Wolf Point Herald

Will Tax Bills Bring Sticker Shock Or Just Heartburn?

It is not yet clear whether Wolf Point taxpayers will suffer sticker shock or just minor heartburn when new tax bills are mailed at the end of October.
One thing that is clear is a dire need to repair several streets, a lack of available funds and no grant monies currently available. Municipal officials want to double both the street and street maintenance assessments to fund street construction projects.
The proposal is to raise the assessment from $39.60 to $79.20.
Interstate Engineering of Nashua has prioritized proposed street projects and estimated costs.
The Wolf Point City Council scheduled a public hearing in City Hall Wednesday, Aug. 26, at 7 p.m., to provide more information about the final city budget, including street assessments, and to hear public comments.
The council is expected to adopt the full budget Monday, Aug. 30.
Roosevelt County and the Wolf Point and Frontier school districts adopt their own budgets. Taxes for all taxing entities appear on tax bills.
Wolf Point’s clerk/treasurer Marlene Mahlum said Thursday, Aug. 20, that a tax increase is expected, but she did not know how much.
She cited the needed repairs of city streets and the voter approval in November 2014 authorizing the county commissioners to issue and sell up to $11.86 million in general obligation bonds to be repaid within 20 years for a new county jail as possible drivers for a tax increase.
The current jail is outdated and under-sized for current needs. It does not meet current state and national jail standards.
Legal action brought by the American Civil Liberties Union in 2013 forced Roosevelt County to reduce the number of jail beds by nearly one half.
“They [tax bills] have to be mailed out by Oct. 31 because we have to give them 30 days [prior to due dates],” Roosevelt County treasurer Betty Romo said.
“I’m really hope people don’t see too bad of a sticker shock,” she said.
“I don’t know how the mills are going to relate to individual taxpayer’s properties,” Mahlum said. “The bottom line is the taxes are going to go up in Wolf Point.”
She said she does not foresee a large overall tax increase.
“There are no increases for water, sewer and garbage at this time,” Mahlum said.
“The police department has requested another officer,” she said.
Mahlum said last week that she did not know if the department would get an additional officer.
Police chief Jeff Harada has said that an additional officer is needed.
Harada told the council Monday, Aug. 17, that city police responded to 533 complaints during July, which was 4 percent increase over July 2014. The WPPD responded to 27 percent more calls for service in June than they did for the same period last year.
A looming question for Mahlum has been the new tax evaluation by the Montana Department of Revenue that was conducted statewide during fall 2014. It resulted in Roosevelt County real estate values increasing substantially, but more so in Culbertson and Bainville, which are Bakken Oilfield-impacted. In Wolf Point, taxes doubled for some homeowners, increased only slightly for others and remained static for some.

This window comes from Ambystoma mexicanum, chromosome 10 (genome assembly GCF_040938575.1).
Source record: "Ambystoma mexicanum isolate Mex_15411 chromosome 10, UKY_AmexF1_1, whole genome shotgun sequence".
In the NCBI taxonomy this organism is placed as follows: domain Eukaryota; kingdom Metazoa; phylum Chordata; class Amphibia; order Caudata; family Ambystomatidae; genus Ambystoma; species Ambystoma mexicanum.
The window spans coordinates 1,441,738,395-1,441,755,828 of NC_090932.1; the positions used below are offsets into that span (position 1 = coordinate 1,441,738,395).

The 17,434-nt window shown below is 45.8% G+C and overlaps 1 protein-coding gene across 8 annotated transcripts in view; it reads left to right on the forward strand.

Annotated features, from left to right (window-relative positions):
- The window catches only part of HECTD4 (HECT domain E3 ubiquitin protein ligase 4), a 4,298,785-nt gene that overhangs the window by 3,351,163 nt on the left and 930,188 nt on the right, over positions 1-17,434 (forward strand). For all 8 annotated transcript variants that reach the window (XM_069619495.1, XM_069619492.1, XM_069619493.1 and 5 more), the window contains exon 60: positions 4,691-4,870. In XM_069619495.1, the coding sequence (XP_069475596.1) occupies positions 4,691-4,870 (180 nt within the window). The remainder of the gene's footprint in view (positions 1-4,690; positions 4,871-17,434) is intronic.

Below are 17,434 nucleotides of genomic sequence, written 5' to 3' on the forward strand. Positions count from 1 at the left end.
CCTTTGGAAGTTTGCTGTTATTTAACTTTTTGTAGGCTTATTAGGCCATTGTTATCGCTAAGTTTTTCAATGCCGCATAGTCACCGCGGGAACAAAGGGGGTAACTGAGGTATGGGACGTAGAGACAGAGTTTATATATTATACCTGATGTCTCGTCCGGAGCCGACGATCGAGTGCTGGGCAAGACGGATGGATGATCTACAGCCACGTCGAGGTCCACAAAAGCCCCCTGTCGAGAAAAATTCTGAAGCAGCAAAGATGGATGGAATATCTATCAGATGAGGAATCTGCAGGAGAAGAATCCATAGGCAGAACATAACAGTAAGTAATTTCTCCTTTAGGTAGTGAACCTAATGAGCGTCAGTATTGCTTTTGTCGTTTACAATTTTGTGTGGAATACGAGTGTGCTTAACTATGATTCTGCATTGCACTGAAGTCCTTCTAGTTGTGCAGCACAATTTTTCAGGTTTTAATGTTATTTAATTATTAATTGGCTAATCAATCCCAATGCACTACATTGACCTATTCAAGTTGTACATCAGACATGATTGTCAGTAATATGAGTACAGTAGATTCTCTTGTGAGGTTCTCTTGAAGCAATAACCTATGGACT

Taxable values recently became available to Mahlum.
“The taxable values went up to $395 per mill, which is not a lot,” Mahlum said.
She was uncertain last week how that would relate to individual residential property taxpayers. The mill value last year was 304.86.
“We’re looking at less mills this year. We’re probably looking at about 245 mills less because the mill value is more, so as a result I need less mills,” Mahlum said.
Mahlum said the Oil, Gas, Coal and Natural Resources Distribution from the state to county and municipal governments could decrease.
“The Bakken money — we’re seeing a decrease in those funds,” Mahlum said.
For the last quarter, a total of $67,555 went to various governmental entities in Roosevelt County with Wolf Point receiving $24,212.

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Baptist Church, Food Bank Could Replace Former VFW Club Eight Years After Fire

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The ruins of the former VFW Club on the 100 block of Main Street may be torn down during the coming year, if asbestos and mold problems are abated. First Baptist Church hopes to build a new church and food pantry at the site.  (Photo by John Plestina)

The site of the former VFW Club in downtown Wolf Point could become a church and food bank with the sale of a tax lien more than eight years after fire gutted the building.
The ruins of the structure that once housed the VFW with a restaurant and bar, and included a bowling alley, has remained on the 100 Block of Main Street next to the Montana Health and Human Services office since the fire on Jan. 21, 2007. The VFW Club closed more than a year prior to the fire.
The burned out building has attracted vagrants and people looking for a party place for years, according to several sources, including the Wolf Point Police Department.
Roosevelt County Treasurer Betty Romo said the county sold the tax lien against a long absent property owner to First Baptist Church during the annual tax lien sale in July.
Romo and the county commissioners talked about selling the burned out structure for unpaid taxes earlier this year with the goal of demolition and redevelopment.
The church has an assignment on the property that could lead to ownership.
Taxes had not been paid since May 2007, four months after the fire. The property has remained in the name of Miranda Coleman, the owner of record since 2007. She left Wolf Point several years ago and attempts to locate her have been unsuccessful.
Romo told The Herald-News in January that her records show a Malta man purchased the property prior to the fire and sold it to Coleman after the fire.
Romo said Coleman, who had relocated to Wolf Point from Louisiana, left Wolf Point within a few months of purchasing the property.
The woman who has been the owner of record as Miranda Coleman and her husband told The Herald-News their name was Hancock in an April 2007 news story that reported their plans to repair the building, reopen the bowling alley and include a youth-orientated game room with pool tables and arcade games. According to that news story, the couple had moved to Wolf Point with a small child after being displaced by Hurricane Katrina.